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They can see us, read our emails, watch our IM conversations, and now even hear us whether we want them to or not

It seems as though George Orwell hit it the bullseye again when he wrote about Big Brother and the government's way of keeping track of the general public. It has been recently revealed that the U.S. Federal Bureau of Investigation has a way of tapping a cell phone and using the microphone to listen in on nearby conversations.

The method used for listening in on conversations held by alleged members of Cosa Nostra is called a "roving bug" and was ruled to be a legal method of wiretapping by U.S. District Judge Lewis Kaplan. The bug was alledgedly used on two Nextel phones. It looks like all cellular phones are vulnerable to this sort of wiretapping according to CNet's findings:

The U.S. Commerce Department's security office warns that "a cellular telephone can be turned into a microphone and transmitter for the purpose of listening to conversations in the vicinity of the phone." An article in the Financial Times last year said mobile providers can "remotely install a piece of software on to any handset, without the owner's knowledge, which will activate the microphone even when its owner is not making a call."

Kaplan further added that the functionality of the roving bug was in place even when the phone was powered off -- or at least when the phone looked to be powered off.  One possible method that the FBI used to tap into the two Nextel phones is by getting the network to install a rogue firmware update which gave the agency access to such features.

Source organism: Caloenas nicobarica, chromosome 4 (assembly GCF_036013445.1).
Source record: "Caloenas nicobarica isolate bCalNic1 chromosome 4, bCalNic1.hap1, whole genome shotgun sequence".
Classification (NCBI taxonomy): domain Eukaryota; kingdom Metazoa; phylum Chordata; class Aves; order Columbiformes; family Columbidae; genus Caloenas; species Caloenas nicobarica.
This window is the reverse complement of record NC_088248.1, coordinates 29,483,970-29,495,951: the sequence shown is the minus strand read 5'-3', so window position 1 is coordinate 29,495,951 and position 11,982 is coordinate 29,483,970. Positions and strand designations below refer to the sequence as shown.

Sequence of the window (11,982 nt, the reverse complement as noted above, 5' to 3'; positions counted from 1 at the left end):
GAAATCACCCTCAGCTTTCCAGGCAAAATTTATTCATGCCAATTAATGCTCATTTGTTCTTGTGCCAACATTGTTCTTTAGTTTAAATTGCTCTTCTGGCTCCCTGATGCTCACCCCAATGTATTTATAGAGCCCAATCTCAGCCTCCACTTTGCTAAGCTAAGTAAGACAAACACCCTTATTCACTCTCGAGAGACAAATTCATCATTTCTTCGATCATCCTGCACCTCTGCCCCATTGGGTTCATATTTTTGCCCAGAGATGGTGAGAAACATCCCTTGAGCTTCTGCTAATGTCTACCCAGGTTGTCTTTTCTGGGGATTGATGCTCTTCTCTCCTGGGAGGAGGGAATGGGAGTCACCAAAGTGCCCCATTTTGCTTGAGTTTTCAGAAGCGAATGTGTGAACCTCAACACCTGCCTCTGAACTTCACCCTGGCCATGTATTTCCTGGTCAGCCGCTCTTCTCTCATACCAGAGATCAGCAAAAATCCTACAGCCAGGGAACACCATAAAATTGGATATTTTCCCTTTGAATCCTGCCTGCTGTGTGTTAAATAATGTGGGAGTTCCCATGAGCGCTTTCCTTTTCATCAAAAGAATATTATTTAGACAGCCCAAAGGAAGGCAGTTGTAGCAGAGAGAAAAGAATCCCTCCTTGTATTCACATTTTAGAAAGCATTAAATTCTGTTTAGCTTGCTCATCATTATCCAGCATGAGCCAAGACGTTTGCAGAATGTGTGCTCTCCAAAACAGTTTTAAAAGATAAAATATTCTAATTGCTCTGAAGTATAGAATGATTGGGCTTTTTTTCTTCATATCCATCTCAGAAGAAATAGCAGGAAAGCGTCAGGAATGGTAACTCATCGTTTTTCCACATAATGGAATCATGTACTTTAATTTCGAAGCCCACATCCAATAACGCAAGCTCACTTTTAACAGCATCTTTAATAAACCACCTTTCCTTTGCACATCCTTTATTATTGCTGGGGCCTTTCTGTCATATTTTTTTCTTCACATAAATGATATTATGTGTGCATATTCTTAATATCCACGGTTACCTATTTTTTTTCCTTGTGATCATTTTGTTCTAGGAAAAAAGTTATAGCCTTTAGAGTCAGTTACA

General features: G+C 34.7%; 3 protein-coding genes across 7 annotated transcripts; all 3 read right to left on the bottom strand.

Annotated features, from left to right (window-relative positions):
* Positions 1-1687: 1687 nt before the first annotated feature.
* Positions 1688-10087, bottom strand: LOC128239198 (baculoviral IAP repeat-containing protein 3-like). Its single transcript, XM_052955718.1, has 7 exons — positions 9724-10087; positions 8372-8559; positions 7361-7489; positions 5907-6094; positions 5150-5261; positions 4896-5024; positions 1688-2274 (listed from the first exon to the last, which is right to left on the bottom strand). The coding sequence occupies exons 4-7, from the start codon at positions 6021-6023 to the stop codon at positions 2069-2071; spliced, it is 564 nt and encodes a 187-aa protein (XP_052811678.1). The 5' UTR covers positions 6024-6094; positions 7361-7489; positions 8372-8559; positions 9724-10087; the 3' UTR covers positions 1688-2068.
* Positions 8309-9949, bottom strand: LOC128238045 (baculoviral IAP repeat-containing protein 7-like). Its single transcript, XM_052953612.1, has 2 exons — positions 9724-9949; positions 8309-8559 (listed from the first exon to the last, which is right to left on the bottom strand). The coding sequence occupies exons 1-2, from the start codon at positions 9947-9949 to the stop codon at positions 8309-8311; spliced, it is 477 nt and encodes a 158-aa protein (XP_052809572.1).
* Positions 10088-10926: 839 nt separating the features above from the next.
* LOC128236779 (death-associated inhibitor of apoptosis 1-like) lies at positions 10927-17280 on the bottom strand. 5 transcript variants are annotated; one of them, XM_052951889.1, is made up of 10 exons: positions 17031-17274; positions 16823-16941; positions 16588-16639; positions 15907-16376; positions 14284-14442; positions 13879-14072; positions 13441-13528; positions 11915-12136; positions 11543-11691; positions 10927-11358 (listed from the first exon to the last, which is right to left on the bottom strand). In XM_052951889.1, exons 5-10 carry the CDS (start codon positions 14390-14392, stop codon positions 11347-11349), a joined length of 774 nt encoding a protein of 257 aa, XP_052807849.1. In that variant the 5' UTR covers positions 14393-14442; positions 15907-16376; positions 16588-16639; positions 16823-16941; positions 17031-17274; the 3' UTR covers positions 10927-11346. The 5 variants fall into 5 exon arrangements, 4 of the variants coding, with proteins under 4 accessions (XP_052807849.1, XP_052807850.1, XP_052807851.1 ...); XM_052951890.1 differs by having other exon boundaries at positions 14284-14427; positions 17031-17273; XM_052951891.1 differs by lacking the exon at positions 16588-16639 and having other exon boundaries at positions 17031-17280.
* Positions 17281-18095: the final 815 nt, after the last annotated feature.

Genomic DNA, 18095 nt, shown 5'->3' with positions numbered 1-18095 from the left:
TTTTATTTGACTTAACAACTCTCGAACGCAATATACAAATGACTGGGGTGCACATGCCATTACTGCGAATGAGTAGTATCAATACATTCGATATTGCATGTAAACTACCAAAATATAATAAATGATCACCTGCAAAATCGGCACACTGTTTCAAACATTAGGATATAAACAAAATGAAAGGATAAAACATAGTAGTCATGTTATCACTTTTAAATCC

Such capability has long been rumored to exist in Motorola phones after it was discovered how the 9/11 terrorists used cellular phones to coordinate most of their activities.

Still there are some skeptics who believe that this method does not exist and that the FBI had to have physically planted a bug into the cellular phone to monitor conversations. But with the recent boom of PDA phones and devices that support custom software it was only a matter of time before hackers, or the government found a way to exploit similar features.

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They'll know where the crooks are too
By borowki on 12/2/2006 10:33:29 PM , Rating: 2
Soon most cell phones will have GPS receiver built in (to comply with the E911 initiative). Remote activation will allow the Fed to pinpoint the person being monitored. I guess that'll make stakeouts history.

By rykerabel on 12/4/2006 3:54:51 PM , Rating: 2
I have a very common cell phone issued to me for work... it has neat GPS features built into it too. My boss enjoys teasing us about how he can track us via the phones GPS. You think if he can do it remotely that the FBI etc cannot? LOL, its a web interface that lets him do it, which means any decent hacker can do it too.

Yay me, i'm instantly locateable any time by anyone for any reason unless i remove the batteries... which i can't do and still keep my job.

People need to wake up and smell the morphene that the governement is slowly feeding us. Yeah it feels great, removes the pain, but it weakens us and greatly reduces our alertness and self awareness.

"If you look at the last five years, if you look at what major innovations have occurred in computing technology, every single one of them came from AMD. Not a single innovation came from Intel." -- AMD CEO Hector Ruiz in 2007

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